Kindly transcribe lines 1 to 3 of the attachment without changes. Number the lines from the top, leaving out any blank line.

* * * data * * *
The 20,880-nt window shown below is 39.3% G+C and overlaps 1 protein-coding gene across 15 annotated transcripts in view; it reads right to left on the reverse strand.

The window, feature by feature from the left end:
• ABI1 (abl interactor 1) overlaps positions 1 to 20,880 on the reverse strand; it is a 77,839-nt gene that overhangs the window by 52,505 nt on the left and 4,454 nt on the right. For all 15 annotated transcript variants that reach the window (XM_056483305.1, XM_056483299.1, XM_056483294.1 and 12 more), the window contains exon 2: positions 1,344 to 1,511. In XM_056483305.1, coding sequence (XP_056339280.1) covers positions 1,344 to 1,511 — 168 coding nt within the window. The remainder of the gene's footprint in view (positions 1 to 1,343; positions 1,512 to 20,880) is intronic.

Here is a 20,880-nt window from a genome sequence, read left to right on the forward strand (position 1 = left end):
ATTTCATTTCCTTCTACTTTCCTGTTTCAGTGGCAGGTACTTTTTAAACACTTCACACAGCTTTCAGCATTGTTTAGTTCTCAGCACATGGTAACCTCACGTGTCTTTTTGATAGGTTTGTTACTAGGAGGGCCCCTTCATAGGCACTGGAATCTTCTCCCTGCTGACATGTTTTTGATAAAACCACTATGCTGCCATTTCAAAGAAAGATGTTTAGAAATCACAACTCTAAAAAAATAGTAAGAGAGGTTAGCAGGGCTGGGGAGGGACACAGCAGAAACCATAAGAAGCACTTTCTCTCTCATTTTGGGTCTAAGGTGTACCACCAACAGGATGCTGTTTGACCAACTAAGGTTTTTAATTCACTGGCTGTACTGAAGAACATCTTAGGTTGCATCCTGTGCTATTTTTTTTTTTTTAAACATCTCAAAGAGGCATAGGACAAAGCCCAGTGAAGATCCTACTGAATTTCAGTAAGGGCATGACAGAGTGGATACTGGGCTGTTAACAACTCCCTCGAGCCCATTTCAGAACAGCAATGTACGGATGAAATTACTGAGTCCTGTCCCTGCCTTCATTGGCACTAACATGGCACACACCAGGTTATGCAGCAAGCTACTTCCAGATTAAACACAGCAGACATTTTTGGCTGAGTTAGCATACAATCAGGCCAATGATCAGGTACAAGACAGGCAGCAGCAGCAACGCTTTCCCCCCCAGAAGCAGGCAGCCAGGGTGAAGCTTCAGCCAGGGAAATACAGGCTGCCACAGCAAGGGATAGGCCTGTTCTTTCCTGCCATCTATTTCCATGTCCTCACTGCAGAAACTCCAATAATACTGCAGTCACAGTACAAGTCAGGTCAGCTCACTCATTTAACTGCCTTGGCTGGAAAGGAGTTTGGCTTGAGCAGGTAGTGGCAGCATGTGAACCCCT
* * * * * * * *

The 20,880-nt window shown below is 39.3% G+C and overlaps 1 protein-coding gene across 15 annotated transcripts in view; it reads right to left on the reverse strand.

The window, feature by feature from the left end:
• ABI1 (abl interactor 1) overlaps positions 1 to 20,880 on the reverse strand; it is a 77,839-nt gene that overhangs the window by 52,505 nt on the left and 4,454 nt on the right. For all 15 annotated transcript variants that reach the window (XM_056483305.1, XM_056483299.1, XM_056483294.1 and 12 more), the window contains exon 2: positions 1,344 to 1,511. In XM_056483305.1, coding sequence (XP_056339280.1) covers positions 1,344 to 1,511 — 168 coding nt within the window. The remainder of the gene's footprint in view (positions 1 to 1,343; positions 1,512 to 20,880) is intronic.